Collects the most important papers of Bradley Efron in one place
Adds comments by Efron and other important statisticians
Nature didn’t design human beings to be statisticians, and in fact our minds are more naturally attuned to spotting the saber-toothed tiger than seeing the jungle he springs from. Yet scienti?c discovery in practice is often more jungle than tiger. Those of us who devote our scienti?c lives to the deep and satisfying subject of statistical inference usually do so in the face of a certain under-appreciation from the public, and also (though less so these days) from the wider scienti?c world. With this in mind, it feels very nice to be over-appreciated for a while, even at the expense of weathering a 70th birthday. (Are we certain that some terrible chronological error hasn’t been made?) Carl Morris and Rob Tibshirani, the two colleagues I’ve worked most closely with, both ?t my ideal pro?le of the statistician as a mathematical scientist working seamlessly across wide areas of theory and application. They seem to have chosen the papers here in the same catholic spirit, and then cajoled an all-star cast of statistical savants to comment on them.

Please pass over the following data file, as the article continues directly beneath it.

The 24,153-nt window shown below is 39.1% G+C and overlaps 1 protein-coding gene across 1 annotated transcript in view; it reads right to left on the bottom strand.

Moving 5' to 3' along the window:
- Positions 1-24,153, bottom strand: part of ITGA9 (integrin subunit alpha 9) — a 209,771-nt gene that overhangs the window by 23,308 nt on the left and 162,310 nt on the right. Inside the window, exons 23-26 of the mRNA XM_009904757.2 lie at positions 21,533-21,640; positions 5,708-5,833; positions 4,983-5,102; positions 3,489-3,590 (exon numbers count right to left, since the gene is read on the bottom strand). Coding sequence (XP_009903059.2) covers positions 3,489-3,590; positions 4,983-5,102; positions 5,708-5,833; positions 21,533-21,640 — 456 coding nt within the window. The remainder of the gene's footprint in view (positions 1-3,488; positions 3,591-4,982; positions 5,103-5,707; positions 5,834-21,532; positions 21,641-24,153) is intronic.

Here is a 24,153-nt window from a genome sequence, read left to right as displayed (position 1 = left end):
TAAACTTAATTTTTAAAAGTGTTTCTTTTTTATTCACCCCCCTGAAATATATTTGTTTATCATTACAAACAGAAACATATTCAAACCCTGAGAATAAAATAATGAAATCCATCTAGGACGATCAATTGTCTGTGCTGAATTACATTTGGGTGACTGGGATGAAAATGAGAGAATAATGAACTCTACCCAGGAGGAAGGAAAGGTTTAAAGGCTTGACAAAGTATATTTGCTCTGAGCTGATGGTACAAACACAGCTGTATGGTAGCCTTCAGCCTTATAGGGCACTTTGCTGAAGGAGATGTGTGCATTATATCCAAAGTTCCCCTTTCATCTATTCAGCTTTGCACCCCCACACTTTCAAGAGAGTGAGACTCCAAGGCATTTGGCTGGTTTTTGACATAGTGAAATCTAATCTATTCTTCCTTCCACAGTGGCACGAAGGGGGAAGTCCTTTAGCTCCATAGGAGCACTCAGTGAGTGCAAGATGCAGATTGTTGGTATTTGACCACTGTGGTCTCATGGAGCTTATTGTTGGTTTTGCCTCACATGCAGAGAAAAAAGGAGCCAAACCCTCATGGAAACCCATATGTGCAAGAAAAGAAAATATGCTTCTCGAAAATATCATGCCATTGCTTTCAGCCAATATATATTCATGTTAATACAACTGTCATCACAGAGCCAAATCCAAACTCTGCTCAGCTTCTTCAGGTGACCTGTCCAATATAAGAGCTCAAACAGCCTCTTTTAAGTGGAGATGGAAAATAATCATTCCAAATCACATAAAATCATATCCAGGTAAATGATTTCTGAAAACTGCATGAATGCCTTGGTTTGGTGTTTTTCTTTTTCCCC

Foreword by Bradley Efron.-1. From 1965: The convex hull of a random set of points, Introduced by Tom Cover.- 2. From 1971: Forcing a sequential experiment to be balanced, Introduced by Herman Chernoff.-3. From 1975: Defining the curvature of a statistical problem (with applications to second order efficiency) Introduced by Rob Kass and Paul Vos.- 4. From 1975: Data analysis using Stein’s estimator and its generalizations (with Carl Morris), Introduced by John Rolph.- 5. From 1976: Estimating the number of unseen species: How many words did Shakespeare know? (with Ronald Thisted), Introduced by Peter McCullagh.- 6. From 1977: The efficiency of Cox’s likelihood function for censored data, Introduced by John Kalbfleisch.- 7. From 1977: Stein’s paradox in statistics (with Carl Morris), Introduced by Jim Berger.- 8. From 1978: Assessing the accuracy of the maximum likelihood estimator: Observed versus expected Fisher information (with David V. Hinkley), Introduced by Thomas DiCiccio.- 9. From 1979: Bootstrap methods: Another look at the jackknife, Introduced by David Hinkley .- 10. From 1981: The jackknife estimate of variance (with Charles Stein), Introduced by Jun Shao and C.F. Jeff Wu.- 11. From 1982: The Jackknife, the Bootstrap and Other Resampling Plans [excerpt], Introduced by Peter Hall .- 12. From 1983: Estimating the error rate of a prediction rule: Improvement on cross-validation, Introduced by Trevor Hastie.- 13. From 1986: Why isn’t everyone a Bayesian?, Introduced by Larry Wasserman.- 14. From 1987: Better bootstrap confidence intervals,Introduced by Peter Bickel.- 15. From 1993: An Introduction to the Bootstrap (with Robert Tibshirani) [excerpt], Introduced by Rudy Beran.- 16. From 1996: Using specially designed exponential families for density estimation (with Robert Tibshirani), Introduced by Nancy Reid.- 17. From 1996: Bootstrap confidence levels for phylogenetic trees (correction) (with Elizabeth Halloran and Susan Holmes), Introduced by Joe Felsenstein.- 18. From 1998: R. A. Fisher in the 21st century, Introduced by Stephen Stigler.- 19. From 2001: Empirical Bayes analysis of a microarray experiment (with Robert Tibshirani, John D. Storey and Virginia Tusher), Introduced by Rafael Irizarry .- 20. From 2004: Least angle regression (with Trevor Hastie, Iain Johnstone and Robert Tibshirani), Introduced by David Madigan.- 21. From 2004: Large-scale simultaneous hypothesis testing: The choice of a null hypothesis, Introduced by Michael Newton.- President’s Corner by Bradley Efron (AMSTAT News, April 2004): “But What Do Statisticians Do?”.